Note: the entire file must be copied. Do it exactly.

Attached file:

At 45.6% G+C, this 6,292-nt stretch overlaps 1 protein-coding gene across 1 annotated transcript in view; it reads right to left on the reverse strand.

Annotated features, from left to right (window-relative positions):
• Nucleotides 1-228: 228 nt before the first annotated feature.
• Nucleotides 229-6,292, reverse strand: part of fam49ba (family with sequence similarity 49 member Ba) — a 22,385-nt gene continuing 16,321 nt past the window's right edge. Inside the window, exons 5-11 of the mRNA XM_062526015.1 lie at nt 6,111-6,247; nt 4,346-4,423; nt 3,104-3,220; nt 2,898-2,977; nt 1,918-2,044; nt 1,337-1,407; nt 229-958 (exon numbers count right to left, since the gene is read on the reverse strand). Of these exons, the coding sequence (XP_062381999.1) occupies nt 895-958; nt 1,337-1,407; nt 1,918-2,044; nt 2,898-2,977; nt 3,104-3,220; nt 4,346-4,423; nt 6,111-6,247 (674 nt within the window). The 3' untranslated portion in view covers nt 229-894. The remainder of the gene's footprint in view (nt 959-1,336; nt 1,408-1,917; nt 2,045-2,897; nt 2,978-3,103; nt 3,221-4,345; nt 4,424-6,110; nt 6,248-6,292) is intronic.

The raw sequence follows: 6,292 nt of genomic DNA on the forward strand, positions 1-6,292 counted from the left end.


At 45.6% G+C, this 6,292-nt stretch overlaps 1 protein-coding gene across 1 annotated transcript in view; it reads right to left on the reverse strand.

Annotated features, from left to right (window-relative positions):
• Nucleotides 1-228: 228 nt before the first annotated feature.
• Nucleotides 229-6,292, reverse strand: part of fam49ba (family with sequence similarity 49 member Ba) — a 22,385-nt gene continuing 16,321 nt past the window's right edge. Inside the window, exons 5-11 of the mRNA XM_062526015.1 lie at nt 6,111-6,247; nt 4,346-4,423; nt 3,104-3,220; nt 2,898-2,977; nt 1,918-2,044; nt 1,337-1,407; nt 229-958 (exon numbers count right to left, since the gene is read on the reverse strand). Of these exons, the coding sequence (XP_062381999.1) occupies nt 895-958; nt 1,337-1,407; nt 1,918-2,044; nt 2,898-2,977; nt 3,104-3,220; nt 4,346-4,423; nt 6,111-6,247 (674 nt within the window). The 3' untranslated portion in view covers nt 229-894. The remainder of the gene's footprint in view (nt 959-1,336; nt 1,408-1,917; nt 2,045-2,897; nt 2,978-3,103; nt 3,221-4,345; nt 4,424-6,110; nt 6,248-6,292) is intronic.

The raw sequence follows: 6,292 nt of genomic DNA on the forward strand, positions 1-6,292 counted from the left end.